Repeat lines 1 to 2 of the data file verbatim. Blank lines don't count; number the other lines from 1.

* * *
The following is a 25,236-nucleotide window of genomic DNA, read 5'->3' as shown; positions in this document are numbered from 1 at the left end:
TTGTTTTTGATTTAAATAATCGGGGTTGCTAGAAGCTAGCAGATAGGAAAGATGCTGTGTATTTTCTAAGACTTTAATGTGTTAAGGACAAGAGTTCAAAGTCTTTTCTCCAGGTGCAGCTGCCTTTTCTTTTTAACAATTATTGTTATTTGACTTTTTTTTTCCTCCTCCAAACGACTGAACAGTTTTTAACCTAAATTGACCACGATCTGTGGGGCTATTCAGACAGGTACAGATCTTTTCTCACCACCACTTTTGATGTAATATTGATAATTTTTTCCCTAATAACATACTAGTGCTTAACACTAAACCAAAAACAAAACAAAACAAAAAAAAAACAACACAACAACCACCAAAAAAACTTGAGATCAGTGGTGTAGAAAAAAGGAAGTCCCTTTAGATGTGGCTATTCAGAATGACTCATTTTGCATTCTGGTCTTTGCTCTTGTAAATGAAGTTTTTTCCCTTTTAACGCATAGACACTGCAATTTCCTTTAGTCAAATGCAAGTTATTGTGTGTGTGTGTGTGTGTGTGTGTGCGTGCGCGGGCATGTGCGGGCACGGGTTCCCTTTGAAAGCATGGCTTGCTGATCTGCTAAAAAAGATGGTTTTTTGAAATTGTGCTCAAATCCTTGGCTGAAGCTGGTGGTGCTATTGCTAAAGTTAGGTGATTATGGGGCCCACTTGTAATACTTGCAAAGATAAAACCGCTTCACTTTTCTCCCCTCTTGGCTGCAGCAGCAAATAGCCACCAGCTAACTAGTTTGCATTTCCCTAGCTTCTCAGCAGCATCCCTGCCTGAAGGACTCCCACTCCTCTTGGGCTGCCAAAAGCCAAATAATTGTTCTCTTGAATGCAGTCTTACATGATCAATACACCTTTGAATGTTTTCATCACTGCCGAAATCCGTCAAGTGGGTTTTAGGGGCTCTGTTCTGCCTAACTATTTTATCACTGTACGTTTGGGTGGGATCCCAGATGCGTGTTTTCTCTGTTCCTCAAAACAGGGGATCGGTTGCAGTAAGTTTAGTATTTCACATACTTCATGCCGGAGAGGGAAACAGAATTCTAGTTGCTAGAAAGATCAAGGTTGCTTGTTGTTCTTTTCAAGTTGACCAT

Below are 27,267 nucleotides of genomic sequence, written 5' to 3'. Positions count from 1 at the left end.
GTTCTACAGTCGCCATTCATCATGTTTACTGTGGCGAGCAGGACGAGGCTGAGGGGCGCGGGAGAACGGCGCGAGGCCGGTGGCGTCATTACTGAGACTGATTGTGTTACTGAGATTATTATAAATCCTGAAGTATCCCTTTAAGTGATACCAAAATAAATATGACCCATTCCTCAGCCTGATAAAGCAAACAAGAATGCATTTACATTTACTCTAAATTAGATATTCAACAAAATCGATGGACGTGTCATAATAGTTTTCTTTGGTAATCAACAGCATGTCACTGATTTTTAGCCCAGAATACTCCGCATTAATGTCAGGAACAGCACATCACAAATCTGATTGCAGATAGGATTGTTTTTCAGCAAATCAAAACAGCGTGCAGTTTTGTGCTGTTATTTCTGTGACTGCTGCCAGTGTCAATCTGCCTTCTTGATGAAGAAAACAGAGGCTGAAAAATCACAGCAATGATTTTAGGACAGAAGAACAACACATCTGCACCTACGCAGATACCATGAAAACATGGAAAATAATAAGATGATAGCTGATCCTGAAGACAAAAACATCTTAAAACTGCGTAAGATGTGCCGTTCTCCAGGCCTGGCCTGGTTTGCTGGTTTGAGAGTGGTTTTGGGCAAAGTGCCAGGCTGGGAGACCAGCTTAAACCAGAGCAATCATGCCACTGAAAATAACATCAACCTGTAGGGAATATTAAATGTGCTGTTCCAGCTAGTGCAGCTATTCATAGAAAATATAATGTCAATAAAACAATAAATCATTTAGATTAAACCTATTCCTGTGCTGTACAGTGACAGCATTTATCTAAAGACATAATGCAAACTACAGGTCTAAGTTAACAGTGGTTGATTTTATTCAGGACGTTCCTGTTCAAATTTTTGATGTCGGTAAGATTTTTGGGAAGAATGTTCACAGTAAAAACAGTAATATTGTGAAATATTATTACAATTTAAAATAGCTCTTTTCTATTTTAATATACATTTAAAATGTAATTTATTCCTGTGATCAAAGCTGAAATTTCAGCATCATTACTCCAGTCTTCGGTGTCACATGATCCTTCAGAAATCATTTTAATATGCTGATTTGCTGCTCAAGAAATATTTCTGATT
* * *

The following is a 25,236-nucleotide window of genomic DNA, read 5'->3' as shown; positions in this document are numbered from 1 at the left end:
TTGTTTTTGATTTAAATAATCGGGGTTGCTAGAAGCTAGCAGATAGGAAAGATGCTGTGTATTTTCTAAGACTTTAATGTGTTAAGGACAAGAGTTCAAAGTCTTTTCTCCAGGTGCAGCTGCCTTTTCTTTTTAACAATTATTGTTATTTGACTTTTTTTTTCCTCCTCCAAACGACTGAACAGTTTTTAACCTAAATTGACCACGATCTGTGGGGCTATTCAGACAGGTACAGATCTTTTCTCACCACCACTTTTGATGTAATATTGATAATTTTTTCCCTAATAACATACTAGTGCTTAACACTAAACCAAAAACAAAACAAAACAAAAAAAAAACAACACAACAACCACCAAAAAAACTTGAGATCAGTGGTGTAGAAAAAAGGAAGTCCCTTTAGATGTGGCTATTCAGAATGACTCATTTTGCATTCTGGTCTTTGCTCTTGTAAATGAAGTTTTTTCCCTTTTAACGCATAGACACTGCAATTTCCTTTAGTCAAATGCAAGTTATTGTGTGTGTGTGTGTGTGTGTGTGTGCGTGCGCGGGCATGTGCGGGCACGGGTTCCCTTTGAAAGCATGGCTTGCTGATCTGCTAAAAAAGATGGTTTTTTGAAATTGTGCTCAAATCCTTGGCTGAAGCTGGTGGTGCTATTGCTAAAGTTAGGTGATTATGGGGCCCACTTGTAATACTTGCAAAGATAAAACCGCTTCACTTTTCTCCCCTCTTGGCTGCAGCAGCAAATAGCCACCAGCTAACTAGTTTGCATTTCCCTAGCTTCTCAGCAGCATCCCTGCCTGAAGGACTCCCACTCCTCTTGGGCTGCCAAAAGCCAAATAATTGTTCTCTTGAATGCAGTCTTACATGATCAATACACCTTTGAATGTTTTCATCACTGCCGAAATCCGTCAAGTGGGTTTTAGGGGCTCTGTTCTGCCTAACTATTTTATCACTGTACGTTTGGGTGGGATCCCAGATGCGTGTTTTCTCTGTTCCTCAAAACAGGGGATCGGTTGCAGTAAGTTTAGTATTTCACATACTTCATGCCGGAGAGGGAAACAGAATTCTAGTTGCTAGAAAGATCAAGGTTGCTTGTTGTTCTTTTCAAGTTGACCAT